A Franz Kafka erasure
By Taybrook Mills
The Grizzled Oldie sat, his pale cactus hair legs sticking to the leather of his car seat. He felt the cringing heat pouring down from the sky, and muttered unspeakable grumbles at the Sun God. A wrinkle of weak sweat melted from his forehead, drizzling down to his feathered brow. As the light changed, he slowly pressed his foot to the pedal, watching the other clunking cars rattle past. He knew he could fly past them in his Mercedes C350 like a whisper on the sun, windy hands grasping the gaseous surface as it wished across the surface. He let the combustion fire at its slowest, refusing the yearning engine’s need to burn.
He had come far, and beside him sat the thing that he must have been looking for all of his life, for nothing else had so grabbed and nearly torn the very viscosity of his life-force from his body. No woman or son, no treasure or fossil, no abode or mechanism, meal and libation, nor remembrance of the dead or living had taken this effect on him. He sat quietly, the climate control of his vehicle finally overcoming the overwhelming heat. He knew in a part of his mind that his actions had contributed somewhat to the slow rise in the Earth’s temperature. It was inevitable that the great machines that tore apart the Earth’s abundance would belch forth the poison of combustion into the atmosphere, slowly trapping the sun’s power more and more. Soon it would not matter, and it would stabilize itself, at least in geological terms.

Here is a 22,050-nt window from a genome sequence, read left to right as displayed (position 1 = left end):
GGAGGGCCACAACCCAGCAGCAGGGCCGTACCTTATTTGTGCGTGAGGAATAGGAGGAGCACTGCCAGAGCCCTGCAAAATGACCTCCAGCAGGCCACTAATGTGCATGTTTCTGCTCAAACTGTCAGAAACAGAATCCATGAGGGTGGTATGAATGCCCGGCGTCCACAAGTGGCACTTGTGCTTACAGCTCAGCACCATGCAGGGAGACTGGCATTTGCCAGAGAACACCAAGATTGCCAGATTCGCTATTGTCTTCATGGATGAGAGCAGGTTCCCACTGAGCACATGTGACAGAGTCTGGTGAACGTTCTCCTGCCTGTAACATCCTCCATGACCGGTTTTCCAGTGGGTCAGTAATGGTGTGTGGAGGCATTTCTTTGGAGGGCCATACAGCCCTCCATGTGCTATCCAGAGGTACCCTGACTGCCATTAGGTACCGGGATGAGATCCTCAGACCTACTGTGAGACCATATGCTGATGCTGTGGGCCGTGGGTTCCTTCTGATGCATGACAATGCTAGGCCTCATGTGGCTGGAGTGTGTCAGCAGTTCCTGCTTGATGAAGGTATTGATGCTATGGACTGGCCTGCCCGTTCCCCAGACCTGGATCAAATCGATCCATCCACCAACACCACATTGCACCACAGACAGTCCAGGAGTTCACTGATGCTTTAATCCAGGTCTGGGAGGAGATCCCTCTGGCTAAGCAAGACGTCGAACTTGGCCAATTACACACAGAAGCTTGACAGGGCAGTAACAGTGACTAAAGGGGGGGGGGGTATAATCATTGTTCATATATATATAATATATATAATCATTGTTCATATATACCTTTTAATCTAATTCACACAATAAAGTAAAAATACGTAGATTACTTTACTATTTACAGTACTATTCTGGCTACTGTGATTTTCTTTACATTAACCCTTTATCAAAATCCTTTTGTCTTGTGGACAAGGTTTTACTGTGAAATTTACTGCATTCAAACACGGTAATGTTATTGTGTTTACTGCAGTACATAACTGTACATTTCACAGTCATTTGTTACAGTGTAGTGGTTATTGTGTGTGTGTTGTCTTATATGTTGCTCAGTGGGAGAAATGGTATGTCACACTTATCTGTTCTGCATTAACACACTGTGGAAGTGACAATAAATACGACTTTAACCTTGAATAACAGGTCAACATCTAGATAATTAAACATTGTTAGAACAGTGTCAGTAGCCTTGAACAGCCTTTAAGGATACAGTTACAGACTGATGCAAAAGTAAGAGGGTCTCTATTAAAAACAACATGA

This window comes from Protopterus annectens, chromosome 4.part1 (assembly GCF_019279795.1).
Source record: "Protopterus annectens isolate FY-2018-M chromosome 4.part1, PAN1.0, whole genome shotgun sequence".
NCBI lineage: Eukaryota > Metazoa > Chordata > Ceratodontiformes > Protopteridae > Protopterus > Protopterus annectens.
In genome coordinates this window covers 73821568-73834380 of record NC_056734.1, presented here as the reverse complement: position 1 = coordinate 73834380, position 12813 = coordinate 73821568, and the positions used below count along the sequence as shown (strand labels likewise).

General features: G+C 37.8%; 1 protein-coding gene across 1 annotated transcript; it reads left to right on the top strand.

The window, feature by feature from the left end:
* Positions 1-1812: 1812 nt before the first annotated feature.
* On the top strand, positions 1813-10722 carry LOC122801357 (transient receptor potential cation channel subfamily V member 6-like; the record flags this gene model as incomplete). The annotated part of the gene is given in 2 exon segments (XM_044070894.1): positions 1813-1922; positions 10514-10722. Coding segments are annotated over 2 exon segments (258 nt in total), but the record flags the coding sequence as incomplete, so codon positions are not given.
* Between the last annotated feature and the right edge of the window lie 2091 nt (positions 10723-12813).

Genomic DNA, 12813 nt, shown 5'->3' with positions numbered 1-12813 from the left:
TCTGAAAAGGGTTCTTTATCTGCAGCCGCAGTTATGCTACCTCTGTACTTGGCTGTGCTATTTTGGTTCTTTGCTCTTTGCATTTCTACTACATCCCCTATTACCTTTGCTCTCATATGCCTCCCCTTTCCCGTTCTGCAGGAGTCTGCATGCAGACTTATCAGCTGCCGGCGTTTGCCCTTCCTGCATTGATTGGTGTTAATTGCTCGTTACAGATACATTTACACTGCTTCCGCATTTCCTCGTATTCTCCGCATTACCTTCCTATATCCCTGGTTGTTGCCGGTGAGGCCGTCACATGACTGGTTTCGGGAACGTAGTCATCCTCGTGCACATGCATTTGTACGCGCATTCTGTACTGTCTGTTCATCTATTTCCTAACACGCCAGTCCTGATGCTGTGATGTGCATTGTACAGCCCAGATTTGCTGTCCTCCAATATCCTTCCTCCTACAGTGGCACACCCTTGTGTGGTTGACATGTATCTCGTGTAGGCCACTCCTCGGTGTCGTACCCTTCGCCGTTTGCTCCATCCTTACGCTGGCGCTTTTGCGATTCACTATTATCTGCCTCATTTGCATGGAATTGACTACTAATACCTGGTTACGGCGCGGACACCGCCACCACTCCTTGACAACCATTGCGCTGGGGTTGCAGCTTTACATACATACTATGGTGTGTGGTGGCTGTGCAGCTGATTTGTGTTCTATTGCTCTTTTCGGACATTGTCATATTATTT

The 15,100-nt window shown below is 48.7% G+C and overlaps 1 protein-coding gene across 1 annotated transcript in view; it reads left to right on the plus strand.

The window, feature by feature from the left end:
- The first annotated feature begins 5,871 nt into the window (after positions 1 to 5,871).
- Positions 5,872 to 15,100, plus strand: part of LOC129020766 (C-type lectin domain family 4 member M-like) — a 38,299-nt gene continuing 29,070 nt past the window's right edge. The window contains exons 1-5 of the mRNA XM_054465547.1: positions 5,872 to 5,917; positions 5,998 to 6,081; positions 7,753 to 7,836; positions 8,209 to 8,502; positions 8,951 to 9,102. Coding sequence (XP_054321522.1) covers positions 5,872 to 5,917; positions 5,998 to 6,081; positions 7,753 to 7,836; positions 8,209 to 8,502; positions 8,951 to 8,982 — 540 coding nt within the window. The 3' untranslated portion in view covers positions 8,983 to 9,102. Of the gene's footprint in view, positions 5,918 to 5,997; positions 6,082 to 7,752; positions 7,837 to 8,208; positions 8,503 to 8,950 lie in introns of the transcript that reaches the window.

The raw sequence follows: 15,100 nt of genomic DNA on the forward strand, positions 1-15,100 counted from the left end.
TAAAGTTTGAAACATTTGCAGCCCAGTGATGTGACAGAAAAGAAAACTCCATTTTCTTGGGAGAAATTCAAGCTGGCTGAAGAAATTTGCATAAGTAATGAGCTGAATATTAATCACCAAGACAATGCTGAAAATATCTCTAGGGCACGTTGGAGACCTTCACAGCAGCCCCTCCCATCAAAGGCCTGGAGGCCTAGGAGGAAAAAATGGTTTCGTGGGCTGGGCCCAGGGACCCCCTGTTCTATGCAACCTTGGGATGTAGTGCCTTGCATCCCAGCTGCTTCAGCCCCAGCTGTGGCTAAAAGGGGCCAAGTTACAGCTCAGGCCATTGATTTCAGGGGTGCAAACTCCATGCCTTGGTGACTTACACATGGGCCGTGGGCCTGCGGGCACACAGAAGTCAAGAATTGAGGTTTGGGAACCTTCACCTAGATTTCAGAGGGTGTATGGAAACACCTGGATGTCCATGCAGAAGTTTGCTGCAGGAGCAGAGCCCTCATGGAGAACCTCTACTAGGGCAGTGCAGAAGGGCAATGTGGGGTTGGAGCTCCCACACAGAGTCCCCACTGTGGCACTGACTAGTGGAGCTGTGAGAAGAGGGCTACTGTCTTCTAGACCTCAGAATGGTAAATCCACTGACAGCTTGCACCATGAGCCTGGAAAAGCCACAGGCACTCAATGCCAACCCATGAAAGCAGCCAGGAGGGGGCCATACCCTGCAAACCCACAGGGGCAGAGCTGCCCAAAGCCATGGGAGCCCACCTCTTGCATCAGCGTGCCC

The Oldie reached the private drive that led to his home of late. He had lived on nearly every continent on the globe save the extremities of the poles and Africa, but had spent enough time there to know it intimately as well. London had seemed the right approach for the final front, the center of the world’s economic and symbolic power of empire, despite the United State’s attempts at deceit in this regard.
The discovery had been completely accidental, but the part of him that had always been searching, which had led him to observe and scout and dissect the Earth, had always known it was there. After spending half of a century in every type of mine, it had been the platinum in the Marikana mine in South Africa that had been its sanctuary. He gently patted the parcel wrapped in vellum and twine, caressing the solidity of the object that had captured all of his yearning.